Rite Aid, headquartered in East Pennsboro Township, Cumberland County, plans to relocate its headquarters to Philadelphia as part of a new focus on remote work.
The national drugstore chain said this month that it will be reimagining its workplace model to do away with office spaces and instead focus on “in-person collaboration and company gatherings” at a new headquarters in Philadelphia.
As part of the move, Rite Aid plans to open “regional collaboration centers” across the country that will allow its teams to work together when needed. Rite Aid hasn’t announced where these hubs will be located but has confirmed that one will be in the midstate.
The move to this remote work focus was spurred by an internal survey among Rite Aid’s corporate associates, which found that a vast majority preferred working from home, according to a Rite Aid press release.
“We’re changing our business from the inside out, and our reimagined workplace is the latest exciting step toward the future of this company,” said Heyward Donigan, CEO of Rite Aid. “We believe in remote work, and as we lean into it for the long term, we are investing in a physical footprint that will facilitate its best version. We’ve heard directly from our associates that teams want and need to meet in-person, and we think we’ve found the right balance between the flexibility of remote work and the power of on-site collaboration.”
The pharmacy chain currently plans to locate its new headquarters to Philadelphia’s Navy Yard district. The new location would feature space for teams across Rite Aid’s various businesses, including Rite Aid retail, Elixir, Health Dialog and Bartell Drugs.
“This is about building a reimagined workplace, where our associates have the flexibility they prefer and also have innovative, modern and new spaces that demonstrates a new Rite Aid,” said Brad Ducey, senior manager of external communications at Rite Aid.
Rite Aid doesn’t expect to see any layoffs as part of the move to Philadelphia and instead is actively hiring and looking to grow its corporate team of 700, according to Ducey.
The move will allow Rite Aid to occupy a smaller headquarters while still encouraging face to face communication with its associates through the collaboration centers. The remote-work-first attitude will also allow the company to more easily recruit talent no matter their location, said Jim Peters, COO at Rite Aid.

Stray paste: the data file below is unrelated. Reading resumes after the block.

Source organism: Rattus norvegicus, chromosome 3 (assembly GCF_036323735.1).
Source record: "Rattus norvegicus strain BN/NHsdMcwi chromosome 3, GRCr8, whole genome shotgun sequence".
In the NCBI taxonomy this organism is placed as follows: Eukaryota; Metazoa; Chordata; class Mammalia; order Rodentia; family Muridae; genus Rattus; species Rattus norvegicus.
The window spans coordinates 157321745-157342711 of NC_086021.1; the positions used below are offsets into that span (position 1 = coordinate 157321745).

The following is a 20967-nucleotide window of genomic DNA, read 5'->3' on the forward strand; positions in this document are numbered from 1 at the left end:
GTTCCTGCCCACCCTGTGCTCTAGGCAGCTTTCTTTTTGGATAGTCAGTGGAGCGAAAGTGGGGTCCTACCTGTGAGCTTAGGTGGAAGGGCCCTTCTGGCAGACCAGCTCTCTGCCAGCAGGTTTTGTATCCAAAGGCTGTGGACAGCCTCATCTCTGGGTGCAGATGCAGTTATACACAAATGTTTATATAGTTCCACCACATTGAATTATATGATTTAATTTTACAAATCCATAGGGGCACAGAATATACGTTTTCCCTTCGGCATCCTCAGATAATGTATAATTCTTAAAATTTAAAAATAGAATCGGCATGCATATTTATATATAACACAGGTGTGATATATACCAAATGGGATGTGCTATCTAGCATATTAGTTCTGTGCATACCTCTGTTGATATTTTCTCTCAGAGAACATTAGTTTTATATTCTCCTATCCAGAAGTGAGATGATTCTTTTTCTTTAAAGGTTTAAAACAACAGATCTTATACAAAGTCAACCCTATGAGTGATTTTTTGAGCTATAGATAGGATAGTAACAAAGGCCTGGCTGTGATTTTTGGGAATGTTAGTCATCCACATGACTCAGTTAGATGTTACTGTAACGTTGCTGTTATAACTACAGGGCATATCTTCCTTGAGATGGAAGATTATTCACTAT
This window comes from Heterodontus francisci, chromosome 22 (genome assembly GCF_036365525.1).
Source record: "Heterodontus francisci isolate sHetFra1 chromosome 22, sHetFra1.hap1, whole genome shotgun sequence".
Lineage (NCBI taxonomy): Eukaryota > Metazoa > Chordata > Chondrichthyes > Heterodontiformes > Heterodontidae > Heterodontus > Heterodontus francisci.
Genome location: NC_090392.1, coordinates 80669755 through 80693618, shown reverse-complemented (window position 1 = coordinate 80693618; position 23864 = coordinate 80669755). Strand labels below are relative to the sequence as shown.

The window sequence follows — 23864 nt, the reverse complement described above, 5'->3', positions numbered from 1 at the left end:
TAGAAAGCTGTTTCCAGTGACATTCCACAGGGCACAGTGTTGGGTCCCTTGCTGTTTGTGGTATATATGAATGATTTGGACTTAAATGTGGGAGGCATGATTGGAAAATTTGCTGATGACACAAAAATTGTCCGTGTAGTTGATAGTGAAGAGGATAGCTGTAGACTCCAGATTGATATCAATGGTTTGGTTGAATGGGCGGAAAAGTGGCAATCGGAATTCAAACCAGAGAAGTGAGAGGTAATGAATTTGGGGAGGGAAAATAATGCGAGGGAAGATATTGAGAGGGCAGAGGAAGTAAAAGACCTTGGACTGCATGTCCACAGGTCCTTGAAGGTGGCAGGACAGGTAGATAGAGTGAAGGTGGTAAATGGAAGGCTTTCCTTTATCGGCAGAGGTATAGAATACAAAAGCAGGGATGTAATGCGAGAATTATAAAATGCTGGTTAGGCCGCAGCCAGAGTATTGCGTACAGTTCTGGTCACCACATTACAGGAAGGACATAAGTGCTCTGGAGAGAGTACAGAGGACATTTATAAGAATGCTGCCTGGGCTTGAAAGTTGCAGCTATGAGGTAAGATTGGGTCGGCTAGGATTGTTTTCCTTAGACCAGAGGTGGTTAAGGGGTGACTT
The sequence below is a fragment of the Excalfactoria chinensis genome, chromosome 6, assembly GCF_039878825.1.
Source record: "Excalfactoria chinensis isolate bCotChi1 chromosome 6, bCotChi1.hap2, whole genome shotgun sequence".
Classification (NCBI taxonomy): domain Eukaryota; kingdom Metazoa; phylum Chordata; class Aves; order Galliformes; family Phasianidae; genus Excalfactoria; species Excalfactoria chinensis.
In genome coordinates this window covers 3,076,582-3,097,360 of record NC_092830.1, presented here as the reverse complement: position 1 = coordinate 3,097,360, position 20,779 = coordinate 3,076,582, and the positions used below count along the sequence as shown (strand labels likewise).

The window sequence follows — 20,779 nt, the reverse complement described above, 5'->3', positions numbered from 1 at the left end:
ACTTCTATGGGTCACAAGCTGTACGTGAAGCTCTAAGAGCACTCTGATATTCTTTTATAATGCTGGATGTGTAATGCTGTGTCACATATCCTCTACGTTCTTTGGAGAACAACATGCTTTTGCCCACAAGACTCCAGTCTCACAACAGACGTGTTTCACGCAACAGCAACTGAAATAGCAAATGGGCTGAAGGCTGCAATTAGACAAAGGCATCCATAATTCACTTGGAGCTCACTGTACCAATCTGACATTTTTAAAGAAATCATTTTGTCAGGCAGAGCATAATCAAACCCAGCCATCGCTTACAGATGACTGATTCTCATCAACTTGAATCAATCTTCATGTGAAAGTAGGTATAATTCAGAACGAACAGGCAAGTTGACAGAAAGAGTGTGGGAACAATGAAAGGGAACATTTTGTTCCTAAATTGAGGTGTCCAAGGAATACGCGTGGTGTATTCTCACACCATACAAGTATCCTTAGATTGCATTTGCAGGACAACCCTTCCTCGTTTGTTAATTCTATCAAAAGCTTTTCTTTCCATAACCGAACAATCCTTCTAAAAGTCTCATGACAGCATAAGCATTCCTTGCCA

“This transformation of our workforce brings Rite Aid into the modern era of work. We can recruit the best talent regardless of their location, and we can give our corporate associates the freedom and flexibility that today’s workers crave,” said Peters. “Our new headquarters and collaboration centers will have a unifying effect on our enterprise and serve as an important space for our teams to be together when needed.”
Rite Aid operates 2,500 retail pharmacy locations across 17 states. It was founded in Scranton in 1962.
Rite Aid has yet to announce a timeline for its move out of its current headquarters at 30 Hunter Lane, East Pennsboro Township, or what it intends to do with the space.
If the pharmacy chain does plan to sell the property, any potential buyer would find a modern, well-kept workplace with easy access to downtown Harrisburg, said George Tyson, president of East Pennsboro Township’s Board of Commissioners.
“It’s a great facility, strategically located and surrounded by areas in the midst of development or in the cusp of development,” said Tyson. “Those properties have been snatched up because of the proximity. People that know the area know how strategic it is.”
Tyson said that Rite Aid has been a great neighbor to the region during its decades in Cumberland County but given the number of significant changes that the business has undergone in recent years, such as its selling of 1,932 Rite Aid stores and three distribution centers to Walgreens in 2017, it was not surprising that the company had plans for a change in headquarters.
“There has always been some awareness that the changes with Rite Aid were probably not finished,” he said. “Given the landscape of the business they are in and previous transactions, we knew that continued changes were going to take place we just didn’t know what they were.”